The following blog was written by Christina Musa, a faculty member at the School of Global Access.
What is compassion, and what does it mean to us as teachers? Compassion is about awareness and being fully present in the classroom. It is not just about showing sympathy, but it is also about showing understanding, empathy, and consideration. Compassion is seeing our students as individuals rather than as non-descript parts of a larger class. We need to see the individual uniqueness of each member of our class and recognize the various struggles each one faces on a daily, even hourly, basis.
I faced a situation a couple of semesters ago that prompted me to reflect on classroom expectations. I had a wonderful student who was punctual, motivated, and engaged. She always completed her homework to the best of her ability. She participated in class and encouraged her classmates to participate as well. One day, on an assignment due date, she was uncharacteristically late, and she had not emailed me or called me to explain why. As a result, she missed the due date of an assignment with a stipulation of no late submissions. Here is the reason she was late. She commuted by bus from Airdrie. Her bus was late leaving Airdrie, the roads were snow covered, and the Deerfoot was at a standstill. She wanted to call me but realized she had left her phone at home. She was stuck. She had no control of the situation. She had no safety net to tap into to arrive at a different outcome. Given her situation, I question whether or not she deserved a zero.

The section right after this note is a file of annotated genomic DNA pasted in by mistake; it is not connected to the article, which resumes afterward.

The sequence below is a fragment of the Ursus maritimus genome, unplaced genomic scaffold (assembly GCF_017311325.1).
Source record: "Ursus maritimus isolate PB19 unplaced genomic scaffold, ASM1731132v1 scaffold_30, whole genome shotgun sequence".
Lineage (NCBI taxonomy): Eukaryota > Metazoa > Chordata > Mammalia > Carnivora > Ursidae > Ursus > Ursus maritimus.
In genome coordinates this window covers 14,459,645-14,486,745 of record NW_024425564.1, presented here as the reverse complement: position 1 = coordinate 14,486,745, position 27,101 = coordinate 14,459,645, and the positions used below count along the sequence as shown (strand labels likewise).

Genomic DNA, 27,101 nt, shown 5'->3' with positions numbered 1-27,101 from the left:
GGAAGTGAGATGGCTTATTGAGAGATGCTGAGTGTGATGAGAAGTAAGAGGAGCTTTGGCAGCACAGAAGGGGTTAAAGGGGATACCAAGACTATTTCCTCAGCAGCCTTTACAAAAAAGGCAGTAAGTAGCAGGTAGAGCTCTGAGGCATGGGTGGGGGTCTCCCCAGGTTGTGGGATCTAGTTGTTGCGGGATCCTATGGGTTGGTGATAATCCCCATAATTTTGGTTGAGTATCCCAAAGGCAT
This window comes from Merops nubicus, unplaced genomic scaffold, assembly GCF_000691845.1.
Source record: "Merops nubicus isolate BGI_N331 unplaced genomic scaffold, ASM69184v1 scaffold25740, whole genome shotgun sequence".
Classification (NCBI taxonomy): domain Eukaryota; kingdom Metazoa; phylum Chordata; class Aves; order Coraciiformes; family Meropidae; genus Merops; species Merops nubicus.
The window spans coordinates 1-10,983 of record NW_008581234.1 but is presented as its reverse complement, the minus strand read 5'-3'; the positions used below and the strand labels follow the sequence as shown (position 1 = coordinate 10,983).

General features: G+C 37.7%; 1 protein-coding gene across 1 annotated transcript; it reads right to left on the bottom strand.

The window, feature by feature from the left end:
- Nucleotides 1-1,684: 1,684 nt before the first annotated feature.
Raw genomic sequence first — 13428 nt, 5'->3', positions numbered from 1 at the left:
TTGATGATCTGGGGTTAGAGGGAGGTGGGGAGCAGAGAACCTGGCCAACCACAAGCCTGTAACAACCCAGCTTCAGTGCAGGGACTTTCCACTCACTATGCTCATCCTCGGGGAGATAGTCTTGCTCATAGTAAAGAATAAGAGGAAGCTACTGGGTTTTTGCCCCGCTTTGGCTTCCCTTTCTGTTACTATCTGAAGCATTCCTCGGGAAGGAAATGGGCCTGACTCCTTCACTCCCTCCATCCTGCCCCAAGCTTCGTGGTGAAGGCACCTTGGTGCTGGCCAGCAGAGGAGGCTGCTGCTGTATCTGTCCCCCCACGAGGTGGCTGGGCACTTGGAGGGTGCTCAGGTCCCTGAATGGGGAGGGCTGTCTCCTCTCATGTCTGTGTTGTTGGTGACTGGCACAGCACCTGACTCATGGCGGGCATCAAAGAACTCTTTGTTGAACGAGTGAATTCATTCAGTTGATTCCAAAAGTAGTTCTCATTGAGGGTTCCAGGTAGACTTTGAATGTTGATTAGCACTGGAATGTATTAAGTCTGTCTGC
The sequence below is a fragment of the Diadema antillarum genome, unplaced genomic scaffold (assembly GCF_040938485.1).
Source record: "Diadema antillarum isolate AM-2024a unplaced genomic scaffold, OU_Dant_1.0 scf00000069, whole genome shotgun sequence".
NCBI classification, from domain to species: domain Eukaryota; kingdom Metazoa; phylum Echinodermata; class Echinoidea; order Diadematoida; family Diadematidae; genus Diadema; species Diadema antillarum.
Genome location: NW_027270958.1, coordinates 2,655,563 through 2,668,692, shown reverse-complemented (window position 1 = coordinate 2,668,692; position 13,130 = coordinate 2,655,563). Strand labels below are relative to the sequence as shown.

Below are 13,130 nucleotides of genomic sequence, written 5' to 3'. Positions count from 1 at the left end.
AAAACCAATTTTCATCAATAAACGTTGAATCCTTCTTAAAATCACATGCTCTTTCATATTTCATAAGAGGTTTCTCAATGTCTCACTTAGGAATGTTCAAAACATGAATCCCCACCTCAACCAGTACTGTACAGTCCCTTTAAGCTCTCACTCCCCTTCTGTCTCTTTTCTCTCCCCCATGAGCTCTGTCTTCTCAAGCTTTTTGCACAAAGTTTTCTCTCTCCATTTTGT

This situation prompted me to reflect on the value of applying late penalties to learner work. In our daily interactions with students, teachers need to consider the multiple factors that affect them. These include culture, religion, gender, age, family, health, and finances. They also include whether they have a car, whether they rely on daycare, and whether they have a job. Students may work long hours, face lengthy commute times or even serious health issues. These factors overlap and intersect with one another and produce new and unique combinations in each person on each day. Some of our students have strong support networks, so being on top of their studies is manageable. Others, however, are entirely on their own. We need to create an open dialogue with our students about these factors, and how the factors are interacting, to build connections and understanding and compassion.
Compassion needs to be a regular part of our classroom practice. As teachers, we need to distinguish between a minor infraction and habitual behavior. If being late and not doing homework becomes routine, then we should be concerned. If a given offense is the exception rather than the norm, perhaps we ought to show compassion.
Building compassion and being aware of how each individual student is coping is important. We should check in with our students regularly to see how they are that day and at that time. This can be very casual, but when done regularly, it lets students know we see them as the unique individual they are. Putting the time and effort into understanding how our students are doing or what they are thinking shows we are interested in their progress and invested in their future success. Knowing our students’ perspective allows us to make choices which will be best for their learning experience.